Role of Interest Groups
Why have social movements become more important?
Social movements have been in existence for a long time. In 19th century Britain, for example, the Suffragettes organised for women’s rights and the Chartist Movement advocated a more democratic voting system. However, a set of New Social Movements have developed across the Western World since the 1960s as a result of social and political changes:-
- The 1950s had been a period of social conformity during which there were traditional ideas of family, religion, the role of women and sexuality. A new generation began to question this conformity and adopted ideas of individual freedom from social control.
- Government Departments and Local Authorities were used to take decisions with very little or no consultation with the public, for example, by redeveloping areas of cities without considering the opinions of local communities. A better educated public began to question these sorts of decisions and campaign against them.
- The political scientist Ronald Inglehart had written about the development of a post-materialist generation. His view is that the generations that experienced the economic depression of the 1930s and then the Second World War expected politics to provide economic security and strong military defence. In contrast the generation growing up during the economic prosperity and comparative lack of war in the 1950s and 1960s became more concerned with issues such as individual freedom, a better lifestyle and equality. This was particularly so of the middle class and pushed some people in this group in a more radical political direction.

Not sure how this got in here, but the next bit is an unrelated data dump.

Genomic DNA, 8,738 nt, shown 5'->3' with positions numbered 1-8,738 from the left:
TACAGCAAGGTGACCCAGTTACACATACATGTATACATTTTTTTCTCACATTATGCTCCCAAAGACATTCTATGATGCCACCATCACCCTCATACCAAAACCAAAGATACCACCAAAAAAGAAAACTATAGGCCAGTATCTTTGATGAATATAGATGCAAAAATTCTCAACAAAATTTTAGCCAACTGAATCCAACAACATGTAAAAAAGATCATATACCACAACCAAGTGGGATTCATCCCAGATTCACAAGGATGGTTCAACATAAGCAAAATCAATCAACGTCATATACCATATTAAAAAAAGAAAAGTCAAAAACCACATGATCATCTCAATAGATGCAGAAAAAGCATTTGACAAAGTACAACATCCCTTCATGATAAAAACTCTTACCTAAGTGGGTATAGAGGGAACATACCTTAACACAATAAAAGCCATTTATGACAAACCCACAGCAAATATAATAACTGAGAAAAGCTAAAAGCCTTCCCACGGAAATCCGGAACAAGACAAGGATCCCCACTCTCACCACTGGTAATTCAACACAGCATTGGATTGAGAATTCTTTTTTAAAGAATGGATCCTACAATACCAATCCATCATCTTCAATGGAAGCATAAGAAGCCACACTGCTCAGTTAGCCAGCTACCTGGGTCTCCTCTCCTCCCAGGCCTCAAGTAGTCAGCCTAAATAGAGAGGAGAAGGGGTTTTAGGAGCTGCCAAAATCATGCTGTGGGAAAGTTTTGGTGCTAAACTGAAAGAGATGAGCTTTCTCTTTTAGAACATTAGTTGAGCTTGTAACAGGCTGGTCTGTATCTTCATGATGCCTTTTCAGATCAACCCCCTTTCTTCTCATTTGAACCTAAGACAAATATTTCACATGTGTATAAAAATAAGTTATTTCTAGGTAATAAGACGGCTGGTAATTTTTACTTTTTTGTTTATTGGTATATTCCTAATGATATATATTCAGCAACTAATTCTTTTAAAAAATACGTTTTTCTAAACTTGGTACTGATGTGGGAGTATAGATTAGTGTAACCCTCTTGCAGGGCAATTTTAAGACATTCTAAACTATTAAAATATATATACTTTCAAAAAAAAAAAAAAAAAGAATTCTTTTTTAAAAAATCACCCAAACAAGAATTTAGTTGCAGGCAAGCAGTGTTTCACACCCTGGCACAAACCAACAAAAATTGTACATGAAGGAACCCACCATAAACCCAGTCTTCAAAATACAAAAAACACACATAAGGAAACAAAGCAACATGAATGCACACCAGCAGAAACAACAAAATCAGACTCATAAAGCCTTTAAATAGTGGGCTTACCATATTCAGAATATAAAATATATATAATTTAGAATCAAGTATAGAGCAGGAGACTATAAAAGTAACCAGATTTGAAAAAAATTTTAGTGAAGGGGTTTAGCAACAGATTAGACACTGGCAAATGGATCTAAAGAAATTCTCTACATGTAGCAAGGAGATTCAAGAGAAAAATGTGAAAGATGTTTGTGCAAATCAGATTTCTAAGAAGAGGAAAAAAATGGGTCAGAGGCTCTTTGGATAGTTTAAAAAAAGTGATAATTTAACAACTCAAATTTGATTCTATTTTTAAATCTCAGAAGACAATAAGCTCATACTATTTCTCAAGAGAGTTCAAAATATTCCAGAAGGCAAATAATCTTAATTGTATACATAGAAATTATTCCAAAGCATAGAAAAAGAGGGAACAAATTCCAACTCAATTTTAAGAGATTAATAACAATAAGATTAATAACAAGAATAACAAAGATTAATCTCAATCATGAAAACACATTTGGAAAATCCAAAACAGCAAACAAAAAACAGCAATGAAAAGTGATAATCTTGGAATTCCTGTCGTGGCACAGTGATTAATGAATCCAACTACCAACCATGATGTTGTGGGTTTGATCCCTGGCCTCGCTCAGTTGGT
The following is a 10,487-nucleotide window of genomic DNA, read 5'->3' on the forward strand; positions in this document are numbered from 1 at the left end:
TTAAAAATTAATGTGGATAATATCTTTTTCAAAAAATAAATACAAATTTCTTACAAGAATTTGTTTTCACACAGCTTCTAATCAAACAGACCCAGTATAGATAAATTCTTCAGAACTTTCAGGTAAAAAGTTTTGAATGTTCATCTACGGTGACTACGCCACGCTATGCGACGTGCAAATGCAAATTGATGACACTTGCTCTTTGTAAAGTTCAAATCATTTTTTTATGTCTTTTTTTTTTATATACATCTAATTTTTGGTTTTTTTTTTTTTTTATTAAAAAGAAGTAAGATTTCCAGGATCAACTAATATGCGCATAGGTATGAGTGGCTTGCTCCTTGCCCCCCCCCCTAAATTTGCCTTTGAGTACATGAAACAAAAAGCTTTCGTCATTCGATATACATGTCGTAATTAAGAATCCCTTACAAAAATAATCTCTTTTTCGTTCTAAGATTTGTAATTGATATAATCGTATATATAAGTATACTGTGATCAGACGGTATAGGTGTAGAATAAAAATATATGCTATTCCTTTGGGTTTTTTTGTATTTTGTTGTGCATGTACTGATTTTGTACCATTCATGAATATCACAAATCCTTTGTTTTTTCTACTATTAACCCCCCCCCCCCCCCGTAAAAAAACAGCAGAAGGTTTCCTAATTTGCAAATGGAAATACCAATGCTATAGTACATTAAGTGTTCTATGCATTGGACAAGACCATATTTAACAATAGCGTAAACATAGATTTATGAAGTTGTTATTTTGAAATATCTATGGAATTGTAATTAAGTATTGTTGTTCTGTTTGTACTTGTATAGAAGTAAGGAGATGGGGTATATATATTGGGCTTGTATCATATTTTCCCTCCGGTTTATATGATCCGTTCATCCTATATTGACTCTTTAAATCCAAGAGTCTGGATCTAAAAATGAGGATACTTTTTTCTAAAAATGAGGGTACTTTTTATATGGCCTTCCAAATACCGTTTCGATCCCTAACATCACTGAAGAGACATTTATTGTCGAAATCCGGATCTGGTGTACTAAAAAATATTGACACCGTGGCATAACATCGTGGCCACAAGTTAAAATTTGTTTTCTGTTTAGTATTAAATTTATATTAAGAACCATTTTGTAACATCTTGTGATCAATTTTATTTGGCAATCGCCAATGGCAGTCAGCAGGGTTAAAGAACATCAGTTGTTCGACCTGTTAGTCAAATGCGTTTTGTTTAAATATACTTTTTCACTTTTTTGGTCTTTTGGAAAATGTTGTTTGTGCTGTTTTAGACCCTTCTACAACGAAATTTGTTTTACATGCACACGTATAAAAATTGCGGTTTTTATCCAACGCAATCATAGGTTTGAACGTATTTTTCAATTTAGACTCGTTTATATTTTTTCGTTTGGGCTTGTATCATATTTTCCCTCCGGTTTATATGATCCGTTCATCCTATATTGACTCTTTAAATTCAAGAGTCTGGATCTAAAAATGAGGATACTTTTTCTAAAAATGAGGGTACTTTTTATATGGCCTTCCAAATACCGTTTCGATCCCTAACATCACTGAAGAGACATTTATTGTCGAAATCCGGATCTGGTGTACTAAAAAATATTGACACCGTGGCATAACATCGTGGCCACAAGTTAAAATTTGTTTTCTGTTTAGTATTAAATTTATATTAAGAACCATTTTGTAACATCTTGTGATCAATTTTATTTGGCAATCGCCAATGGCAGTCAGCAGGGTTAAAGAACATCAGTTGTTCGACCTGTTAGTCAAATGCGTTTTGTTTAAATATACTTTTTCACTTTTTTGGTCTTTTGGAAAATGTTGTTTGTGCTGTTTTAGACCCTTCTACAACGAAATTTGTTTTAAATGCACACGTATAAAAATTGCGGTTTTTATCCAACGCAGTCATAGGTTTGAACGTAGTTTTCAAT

A wide range of new social movements have developed. In the late 1960s a squatters’ movement drew attention to the housing problem and occupied empty houses and an environmental movement drew attention to the impact of economic development on the environment and sought a new relationship between society and the environment. By the 1970s a feminist movement criticised the male dominance of society and sought a reorganisation of personal and social relationships, gay and lesbian movements campaigned against discrimination, the need for racial equality became an issue and community groups began to organise for themselves rather than depending on government to take decisions. In the 1980s groups concerned with world poverty, disability discrimination and individual and human rights became important.
These social movements are still important, although feminism has lost some of its impetus and the gay community have achieved many of their objectives. Society has become even more individualistic with many of those interested in politics engaged in individual issues rather than in support for traditional political parties. New issues have emerged, for example, the problems that people in the private rented sector find themselves in, which Generation Rent is giving a voice to. The Green Party has broadened its appeal beyond environmentalism to other radical issues and works through the networks of social movements. The development of the social media has made it much easier for people in social movements to keep in contact and organise, as well as recruit supporters, nationally and even internationally.